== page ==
Car giant Jaguar Land Rover is to double the size of an engine plant under a £450 million expansion programme, creating several hundred new jobs.
The firm said its investment at its site in Wolverhampton, which makes ultra-low emission, four-cylinder diesel engines, shows its long-term commitment to Britain.
Total investment in the site, which opened a year ago, now stands at £1 billion.
The facility has moved from prototype production to manufacture of more than 50,000 engines so far.
The engine was initially launched for the Jaguar XE model.
Chief executive Ralf Speth said: "We are proud to be such a significant investor in advanced manufacturing in Britain and are excited by this expansion and the new jobs it will create.
"The Engine Manufacturing Centre (EMC) is a strategically significant facility for Jaguar Land Rover. The decision to expand our operations at the site provides a clear signal of our commitment to meeting customer demand for cleaner and more efficient engines, whilst developing the skills and capability that Britain needs if it is to remain globally competitive."
JLR said the announcement will lead to the creation of several hundred new jobs at the centre in a move which will see the firm's global workforce hit 40,000 by next year.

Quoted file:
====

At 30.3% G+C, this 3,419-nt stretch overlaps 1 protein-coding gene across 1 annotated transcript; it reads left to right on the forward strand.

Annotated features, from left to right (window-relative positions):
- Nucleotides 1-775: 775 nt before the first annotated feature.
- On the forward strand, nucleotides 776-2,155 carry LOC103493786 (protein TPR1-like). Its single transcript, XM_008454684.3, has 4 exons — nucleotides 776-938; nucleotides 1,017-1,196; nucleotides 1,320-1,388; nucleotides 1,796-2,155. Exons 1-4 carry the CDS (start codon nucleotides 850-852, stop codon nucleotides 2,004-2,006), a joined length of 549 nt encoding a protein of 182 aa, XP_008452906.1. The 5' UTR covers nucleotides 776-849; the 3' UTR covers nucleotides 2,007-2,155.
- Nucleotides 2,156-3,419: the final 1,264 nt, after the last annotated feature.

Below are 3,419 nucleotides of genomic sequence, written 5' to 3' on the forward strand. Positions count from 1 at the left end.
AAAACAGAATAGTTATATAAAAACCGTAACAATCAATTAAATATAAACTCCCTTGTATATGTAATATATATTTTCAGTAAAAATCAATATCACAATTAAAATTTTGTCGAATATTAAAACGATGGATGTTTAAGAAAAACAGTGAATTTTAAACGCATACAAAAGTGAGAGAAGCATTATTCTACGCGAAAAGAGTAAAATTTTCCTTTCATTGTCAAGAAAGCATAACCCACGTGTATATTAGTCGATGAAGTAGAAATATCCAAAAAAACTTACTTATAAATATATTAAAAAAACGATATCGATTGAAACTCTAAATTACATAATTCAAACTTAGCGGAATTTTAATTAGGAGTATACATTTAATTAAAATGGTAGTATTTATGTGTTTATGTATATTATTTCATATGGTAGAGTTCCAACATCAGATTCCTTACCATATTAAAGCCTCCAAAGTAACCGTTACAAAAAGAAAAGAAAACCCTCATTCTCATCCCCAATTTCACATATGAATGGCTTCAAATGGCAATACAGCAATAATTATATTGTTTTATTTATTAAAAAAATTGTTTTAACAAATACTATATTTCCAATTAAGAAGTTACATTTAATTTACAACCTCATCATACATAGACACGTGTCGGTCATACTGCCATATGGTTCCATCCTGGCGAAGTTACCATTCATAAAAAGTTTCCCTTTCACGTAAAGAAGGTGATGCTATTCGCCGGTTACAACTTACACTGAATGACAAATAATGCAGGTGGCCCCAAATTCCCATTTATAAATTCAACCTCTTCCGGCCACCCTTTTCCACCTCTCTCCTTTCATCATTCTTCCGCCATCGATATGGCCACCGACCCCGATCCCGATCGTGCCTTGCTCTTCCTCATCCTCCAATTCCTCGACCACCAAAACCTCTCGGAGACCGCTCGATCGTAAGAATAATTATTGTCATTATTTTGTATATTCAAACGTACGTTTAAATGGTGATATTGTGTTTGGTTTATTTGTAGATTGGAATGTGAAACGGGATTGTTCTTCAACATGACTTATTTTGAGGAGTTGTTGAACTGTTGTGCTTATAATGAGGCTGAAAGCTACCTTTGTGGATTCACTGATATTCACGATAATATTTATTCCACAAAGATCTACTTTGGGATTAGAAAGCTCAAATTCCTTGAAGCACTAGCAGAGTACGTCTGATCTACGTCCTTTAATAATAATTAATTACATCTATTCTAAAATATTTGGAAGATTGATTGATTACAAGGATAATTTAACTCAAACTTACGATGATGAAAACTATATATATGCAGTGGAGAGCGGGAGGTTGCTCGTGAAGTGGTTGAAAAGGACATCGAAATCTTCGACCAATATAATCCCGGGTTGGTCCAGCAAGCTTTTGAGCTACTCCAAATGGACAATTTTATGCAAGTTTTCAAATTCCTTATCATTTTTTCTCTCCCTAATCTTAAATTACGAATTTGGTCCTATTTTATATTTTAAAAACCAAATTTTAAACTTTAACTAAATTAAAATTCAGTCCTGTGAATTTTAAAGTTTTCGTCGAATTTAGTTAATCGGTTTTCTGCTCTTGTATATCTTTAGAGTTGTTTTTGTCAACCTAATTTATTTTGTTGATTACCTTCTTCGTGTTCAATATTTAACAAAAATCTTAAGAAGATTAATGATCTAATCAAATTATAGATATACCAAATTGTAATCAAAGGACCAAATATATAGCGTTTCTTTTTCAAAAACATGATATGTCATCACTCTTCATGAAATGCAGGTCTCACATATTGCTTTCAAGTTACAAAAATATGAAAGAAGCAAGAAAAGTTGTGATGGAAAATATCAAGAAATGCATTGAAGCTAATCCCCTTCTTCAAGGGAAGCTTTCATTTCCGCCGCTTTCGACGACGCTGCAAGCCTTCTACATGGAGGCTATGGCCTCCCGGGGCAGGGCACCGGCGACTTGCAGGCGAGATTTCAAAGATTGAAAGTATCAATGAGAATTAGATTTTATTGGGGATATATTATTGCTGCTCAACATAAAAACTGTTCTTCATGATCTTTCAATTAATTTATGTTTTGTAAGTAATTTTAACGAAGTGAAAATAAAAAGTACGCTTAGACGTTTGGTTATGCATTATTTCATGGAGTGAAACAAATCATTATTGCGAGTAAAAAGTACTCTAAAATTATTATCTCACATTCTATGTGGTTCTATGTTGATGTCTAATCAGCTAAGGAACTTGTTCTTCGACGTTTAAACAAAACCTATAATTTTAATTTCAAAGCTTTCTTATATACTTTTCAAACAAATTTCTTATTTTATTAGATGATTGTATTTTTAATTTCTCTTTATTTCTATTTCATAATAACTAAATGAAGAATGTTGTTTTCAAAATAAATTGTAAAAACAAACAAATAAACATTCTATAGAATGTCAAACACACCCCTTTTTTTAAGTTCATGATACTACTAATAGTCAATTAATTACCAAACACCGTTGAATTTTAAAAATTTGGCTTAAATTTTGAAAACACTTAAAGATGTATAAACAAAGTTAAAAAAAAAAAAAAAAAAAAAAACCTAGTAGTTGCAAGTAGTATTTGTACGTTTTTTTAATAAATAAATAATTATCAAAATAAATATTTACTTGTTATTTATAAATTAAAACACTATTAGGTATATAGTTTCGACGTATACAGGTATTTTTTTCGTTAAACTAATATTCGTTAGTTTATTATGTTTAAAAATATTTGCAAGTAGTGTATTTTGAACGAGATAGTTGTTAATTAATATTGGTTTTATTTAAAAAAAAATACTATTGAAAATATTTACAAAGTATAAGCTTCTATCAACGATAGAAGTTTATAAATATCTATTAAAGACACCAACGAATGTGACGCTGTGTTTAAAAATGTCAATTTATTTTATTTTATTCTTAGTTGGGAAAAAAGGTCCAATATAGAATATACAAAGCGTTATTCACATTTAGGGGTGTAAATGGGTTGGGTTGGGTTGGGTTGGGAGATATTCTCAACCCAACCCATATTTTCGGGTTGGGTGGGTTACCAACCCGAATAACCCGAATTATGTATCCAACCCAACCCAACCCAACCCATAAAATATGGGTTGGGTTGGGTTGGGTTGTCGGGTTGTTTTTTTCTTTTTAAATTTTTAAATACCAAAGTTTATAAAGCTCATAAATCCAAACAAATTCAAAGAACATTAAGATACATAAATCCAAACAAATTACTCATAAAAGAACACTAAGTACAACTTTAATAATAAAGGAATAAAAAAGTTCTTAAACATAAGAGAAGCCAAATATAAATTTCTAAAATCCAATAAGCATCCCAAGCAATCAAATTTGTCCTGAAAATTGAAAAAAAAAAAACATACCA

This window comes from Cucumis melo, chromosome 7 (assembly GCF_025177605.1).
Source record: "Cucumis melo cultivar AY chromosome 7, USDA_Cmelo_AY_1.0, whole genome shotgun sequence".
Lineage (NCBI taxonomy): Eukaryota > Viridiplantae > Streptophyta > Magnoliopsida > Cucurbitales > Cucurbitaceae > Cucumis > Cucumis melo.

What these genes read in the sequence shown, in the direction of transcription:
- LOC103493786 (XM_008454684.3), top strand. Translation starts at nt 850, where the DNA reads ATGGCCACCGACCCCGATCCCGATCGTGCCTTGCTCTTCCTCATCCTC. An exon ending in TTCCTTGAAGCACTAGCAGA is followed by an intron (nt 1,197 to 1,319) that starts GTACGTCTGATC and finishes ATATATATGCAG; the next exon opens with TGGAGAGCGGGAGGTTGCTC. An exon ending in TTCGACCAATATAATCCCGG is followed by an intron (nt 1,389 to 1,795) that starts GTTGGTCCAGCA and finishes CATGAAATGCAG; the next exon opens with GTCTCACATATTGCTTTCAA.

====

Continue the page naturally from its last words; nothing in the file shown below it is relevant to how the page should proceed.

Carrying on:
In the 12 months since its opening, the EMC has seen its workforce reach 700 with further recruitment ongoing.
Business Secretary Sajid Javid said: "Today's news that JLR is doubling its Wolverhampton site with an additional investment of £450 million is further evidence that the British automotive sector can compete with the best in the world.
"More than 10,000 jobs have been created and about £3.5 billion has been invested in its Midlands manufacturing sites since 2010."
Richard Butler, the CBI's West Midlands regional director said: "This announcement from Jaguar Land Rover will buttress the UK's reputation as a place to invest and boost the competitiveness of our world-class automotive industry.
"Leading the charge for innovative technologies that are made in Britain, this investment will unlock further growth and job opportunities for the West Midlands.
"We must however ensure that energy-intensive industries such as car manufacturing aren't hampered by excessive costs, as we move towards a low-carbon economy, and secure our future global ambition."